Hiding your assets and income from the court during divorce or maintenance proceedings will now be difficult with the Delhi High Court issuing directions that both the husband and the wife have to file detailed affidavits of income, assets and expenditure at the time of filing for divorce or maintenance petitions.
In a 46-page judgment issued last week, Justice J R Midha directed that the detailed affidavit, along with copies of relevant documents, have to be submitted by both parties at the time of divorce proceedings so that maintenance orders can be passed by courts within 60 days of the divorce being initiated on the basis of “true income”.
The court asked Additional Solicitor General Sanjay Jain to take up the issue with the Law Ministry so that relevant legal provisions can be amended to include the mandatory affidavits.
“Maintenance is not merely a legal right, it is part and parcel of basic human rights. For weaker sections, it is a problem in the sense that their very survival rests on the maintenance,” observed the court, adding that “lengthy trial in matrimonial proceedings is uncalled for and contrary to the spirit of the Hindu Marriage Act”.
Directing all family courts to ensure that the affidavits are filed, Justice Midha said the directions were “necessitated because the parties in the matrimonial litigation do not disclose their true income and the claims of maintenance are dragged up to two years and the court, finding it difficult to determine the true income, tends to fix maintenance by drawing presumptions”.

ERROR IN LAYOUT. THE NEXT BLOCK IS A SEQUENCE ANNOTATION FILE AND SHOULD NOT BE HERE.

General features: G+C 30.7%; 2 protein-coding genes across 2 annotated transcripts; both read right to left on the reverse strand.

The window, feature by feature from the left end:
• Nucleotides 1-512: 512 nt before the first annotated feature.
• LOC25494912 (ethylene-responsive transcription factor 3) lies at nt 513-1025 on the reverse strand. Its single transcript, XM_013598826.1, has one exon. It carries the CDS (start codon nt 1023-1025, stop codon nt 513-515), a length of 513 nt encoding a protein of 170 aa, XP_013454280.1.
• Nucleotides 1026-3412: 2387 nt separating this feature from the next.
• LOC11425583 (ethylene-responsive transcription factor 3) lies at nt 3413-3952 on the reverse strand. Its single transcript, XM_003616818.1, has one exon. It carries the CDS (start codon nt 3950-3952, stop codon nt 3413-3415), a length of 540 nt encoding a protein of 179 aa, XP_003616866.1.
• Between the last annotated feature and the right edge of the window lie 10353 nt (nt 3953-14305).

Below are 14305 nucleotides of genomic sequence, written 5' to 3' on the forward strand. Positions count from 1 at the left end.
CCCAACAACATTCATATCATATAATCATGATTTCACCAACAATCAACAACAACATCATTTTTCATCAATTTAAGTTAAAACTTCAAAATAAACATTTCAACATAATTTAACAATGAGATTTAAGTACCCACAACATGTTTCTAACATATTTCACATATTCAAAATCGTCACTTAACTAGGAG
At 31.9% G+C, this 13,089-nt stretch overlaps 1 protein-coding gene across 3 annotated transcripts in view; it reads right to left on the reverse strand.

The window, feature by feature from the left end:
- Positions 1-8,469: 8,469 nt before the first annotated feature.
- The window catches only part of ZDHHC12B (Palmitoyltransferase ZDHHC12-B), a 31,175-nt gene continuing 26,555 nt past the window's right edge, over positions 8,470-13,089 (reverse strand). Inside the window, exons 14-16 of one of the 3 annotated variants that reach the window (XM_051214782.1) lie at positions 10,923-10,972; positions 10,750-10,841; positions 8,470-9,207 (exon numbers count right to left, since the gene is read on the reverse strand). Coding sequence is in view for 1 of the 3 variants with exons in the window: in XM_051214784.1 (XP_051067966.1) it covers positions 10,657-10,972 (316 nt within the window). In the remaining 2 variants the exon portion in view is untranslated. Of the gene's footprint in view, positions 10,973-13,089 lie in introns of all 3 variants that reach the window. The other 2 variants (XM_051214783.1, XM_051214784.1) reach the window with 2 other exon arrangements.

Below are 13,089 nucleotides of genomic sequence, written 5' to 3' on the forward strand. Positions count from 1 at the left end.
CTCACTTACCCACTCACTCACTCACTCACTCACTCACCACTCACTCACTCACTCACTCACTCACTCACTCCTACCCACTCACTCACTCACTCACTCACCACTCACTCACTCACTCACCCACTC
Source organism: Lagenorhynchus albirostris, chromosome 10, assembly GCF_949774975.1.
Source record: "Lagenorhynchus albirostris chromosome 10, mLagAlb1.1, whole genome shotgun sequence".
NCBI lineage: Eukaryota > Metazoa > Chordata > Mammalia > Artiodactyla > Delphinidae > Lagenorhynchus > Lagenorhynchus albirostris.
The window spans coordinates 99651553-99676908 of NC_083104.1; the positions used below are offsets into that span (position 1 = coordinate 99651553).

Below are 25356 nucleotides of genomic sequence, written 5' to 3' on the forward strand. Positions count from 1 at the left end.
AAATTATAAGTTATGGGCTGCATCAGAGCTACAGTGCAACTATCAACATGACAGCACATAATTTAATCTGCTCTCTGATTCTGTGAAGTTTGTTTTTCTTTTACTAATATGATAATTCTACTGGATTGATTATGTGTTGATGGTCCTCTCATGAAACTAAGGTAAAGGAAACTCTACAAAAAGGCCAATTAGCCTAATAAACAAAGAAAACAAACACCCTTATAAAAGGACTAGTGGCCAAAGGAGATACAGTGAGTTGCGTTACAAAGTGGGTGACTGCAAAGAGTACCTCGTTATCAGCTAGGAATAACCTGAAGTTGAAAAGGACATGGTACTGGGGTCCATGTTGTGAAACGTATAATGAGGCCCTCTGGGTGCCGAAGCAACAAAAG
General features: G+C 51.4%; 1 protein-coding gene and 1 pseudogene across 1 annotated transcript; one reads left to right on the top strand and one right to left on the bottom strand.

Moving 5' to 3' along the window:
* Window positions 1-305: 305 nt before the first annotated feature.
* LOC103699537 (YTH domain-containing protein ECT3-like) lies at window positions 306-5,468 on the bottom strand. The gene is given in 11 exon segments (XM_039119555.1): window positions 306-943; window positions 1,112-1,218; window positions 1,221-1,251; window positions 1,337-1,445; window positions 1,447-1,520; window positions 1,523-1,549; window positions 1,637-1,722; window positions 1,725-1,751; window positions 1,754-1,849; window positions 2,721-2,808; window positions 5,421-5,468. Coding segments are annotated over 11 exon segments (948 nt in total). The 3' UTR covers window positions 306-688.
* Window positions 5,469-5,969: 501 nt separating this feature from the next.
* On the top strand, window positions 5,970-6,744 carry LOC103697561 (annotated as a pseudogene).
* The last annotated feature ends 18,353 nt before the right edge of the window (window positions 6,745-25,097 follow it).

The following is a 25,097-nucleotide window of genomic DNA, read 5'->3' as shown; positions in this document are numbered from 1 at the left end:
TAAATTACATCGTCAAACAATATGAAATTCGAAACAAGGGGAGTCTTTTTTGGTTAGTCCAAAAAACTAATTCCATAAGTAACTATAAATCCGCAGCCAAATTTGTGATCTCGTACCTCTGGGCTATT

Among the documents which need to be submitted include copies of bank account statements of all accounts for the past three years, income tax returns along with statement of income for three years, wealth tax returns, cost to company certificate, CIBIL certificate, balance sheets and profit and loss accounts of companies, lease deeds and dividend certificates. Details of “lifestyle” like number of domestic helps, mode of travel and category of hotels used for stay also have to be submitted with the affidavit. The complete format will soon be uploaded on the website of the district courts.
“The aforesaid procedure be followed in all cases relating to maintenance, including cases under the Hindu Marriage Act, 1955, Protection of Women from Domestic Violence Act, 2005, Hindu Adoption and Maintenance Act, 1956, Special Marriage Act, 1954, The Indian Divorce Act, 1869 as well as Section 125 CrPC,” the court directed.
It directed family courts to remain vigilant to ensure that the affidavit “is not reduced to mere ritual” and to “scrutinise the affidavit threadbare.”
Justice Midha gave the directions after taking up a bunch of petitions filed by women to get maintenance during divorce proceedings as well as permanent alimony fixed once divorce is granted. The bench also asked lower courts to send their reports on the working of these guidelines by July for further consideration.